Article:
• Are heavy gloves, which are used to protect individuals' hands from debris when pushing their manual wheelchairs, a patch kit to repair flat tires, and extra batteries for those who use motorized wheelchairs or scooters, available in a supply kit?

  • Have emergency procedures been distributed in Braille, large print, text file, and cassette tape formats?

TRAINING

  • Has disability etiquette been included in training? When training a workforce on emergency policies and procedures it is important that individuals become sensitive to vocabulary that is considered inappropriate when referring to people with disabilities. Visit JAN's Web site for information on disability etiquette and for a publication titled "Disability Etiquette Tips for Speaking Engagements."

  • Are employees trained on what evacuation techniques to use, particularly how to carry or assist individuals who use mobility aids, basic sign language to effectively communicate with individuals who are deaf, and the instructions for those individuals who use assistance animals? Note: The traditional "fire fighter's carry" may be harmful to some individuals.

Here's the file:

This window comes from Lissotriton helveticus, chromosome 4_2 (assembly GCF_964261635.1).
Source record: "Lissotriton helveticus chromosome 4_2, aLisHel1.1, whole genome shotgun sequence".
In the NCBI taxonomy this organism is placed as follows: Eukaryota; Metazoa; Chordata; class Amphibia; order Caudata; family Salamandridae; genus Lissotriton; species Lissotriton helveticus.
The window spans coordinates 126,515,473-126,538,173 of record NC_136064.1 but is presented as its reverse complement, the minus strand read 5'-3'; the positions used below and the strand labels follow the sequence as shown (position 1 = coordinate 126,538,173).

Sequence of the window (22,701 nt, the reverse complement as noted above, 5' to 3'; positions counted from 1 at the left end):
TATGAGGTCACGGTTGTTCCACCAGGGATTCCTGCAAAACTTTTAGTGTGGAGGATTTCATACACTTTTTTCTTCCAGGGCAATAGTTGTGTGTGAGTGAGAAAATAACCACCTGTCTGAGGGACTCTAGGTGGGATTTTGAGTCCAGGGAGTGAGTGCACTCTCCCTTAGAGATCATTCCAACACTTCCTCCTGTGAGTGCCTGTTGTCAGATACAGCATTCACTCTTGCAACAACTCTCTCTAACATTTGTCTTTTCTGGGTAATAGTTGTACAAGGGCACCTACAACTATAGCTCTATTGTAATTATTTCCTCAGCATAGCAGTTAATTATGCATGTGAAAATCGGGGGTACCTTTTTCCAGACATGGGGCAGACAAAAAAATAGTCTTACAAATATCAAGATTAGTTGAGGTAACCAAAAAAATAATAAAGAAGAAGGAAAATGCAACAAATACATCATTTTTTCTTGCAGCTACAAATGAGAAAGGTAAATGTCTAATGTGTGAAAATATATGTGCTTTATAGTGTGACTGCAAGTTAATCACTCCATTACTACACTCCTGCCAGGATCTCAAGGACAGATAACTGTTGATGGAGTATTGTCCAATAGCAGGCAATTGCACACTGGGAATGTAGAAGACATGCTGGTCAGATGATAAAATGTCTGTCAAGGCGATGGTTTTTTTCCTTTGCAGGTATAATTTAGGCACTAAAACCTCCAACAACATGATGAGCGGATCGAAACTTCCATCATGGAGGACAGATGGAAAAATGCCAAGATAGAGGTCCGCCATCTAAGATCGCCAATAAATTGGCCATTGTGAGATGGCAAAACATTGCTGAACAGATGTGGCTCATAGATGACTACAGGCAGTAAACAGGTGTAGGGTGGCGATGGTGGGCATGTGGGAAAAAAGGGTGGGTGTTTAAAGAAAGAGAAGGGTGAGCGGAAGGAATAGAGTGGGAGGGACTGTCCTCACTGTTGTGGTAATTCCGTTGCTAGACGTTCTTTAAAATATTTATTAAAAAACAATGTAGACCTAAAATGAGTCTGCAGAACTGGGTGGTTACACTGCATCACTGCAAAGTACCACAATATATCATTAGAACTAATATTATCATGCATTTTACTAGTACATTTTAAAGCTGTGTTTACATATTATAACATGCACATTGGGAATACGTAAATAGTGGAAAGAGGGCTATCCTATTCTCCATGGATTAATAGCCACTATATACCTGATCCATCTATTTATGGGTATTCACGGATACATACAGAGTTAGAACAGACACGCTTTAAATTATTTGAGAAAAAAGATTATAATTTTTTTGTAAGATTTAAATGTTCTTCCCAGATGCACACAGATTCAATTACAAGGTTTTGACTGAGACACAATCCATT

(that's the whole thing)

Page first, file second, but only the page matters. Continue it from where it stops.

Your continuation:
• For information on whether employers may request information to help identify individuals who might need assistance because of a medical condition and whether they can share this information with others in the workplace see the Equal Employment Opportunity Commission's "Fact Sheet on Obtaining and Using Employee Medical Information as Part of Emergency Evacuation Procedures".

RESOURCES

Job Accommodation Network
A service of U.S. DOL Office of Disability Employment Policy
West Virginia University
PO Box 6080
Morgantown, WV 26506-6080
800-526-7234 & 800-ADA-WORK (V/TTY)
304-293-7186 (Local Line, V/TTY)
www.jan.wvu.edu

Office of Disability Employment Policy
1331 F St NW
Washington, DC 20004-1107
202-376-6200 (V)/202-376-6205 (TTY)
www.dol.gov/dol/odep/

Access Board
1331 F. Street, NW, Suite 100
Washington, DC 20004-1111
800-872-2253 (V)/800-993-2822 (TTY)
www.access-board.gov

Eastern Paralyzed Veterans Association (EPVA)
75-20Astoria Boulevard
Jackson Heights, NY 11370-1177
718-803-EPVA
www.epva.org

Federal Emergency Management Agency (FEMA)
500 C Street, SW
Washington, DC 20472
202-646-4600
www.fema.gov

National Safety Council
11221 Spring Lake Drive
Itasca, IL 60143-3201
630-285-1121
www.nsc.org

National Fire Protection Association (NFPA)
1 Batterymarch Park
Quincy, MA 02269-9101
800-344-3555/617-770-3000
www.nfpa.org

Source: JAN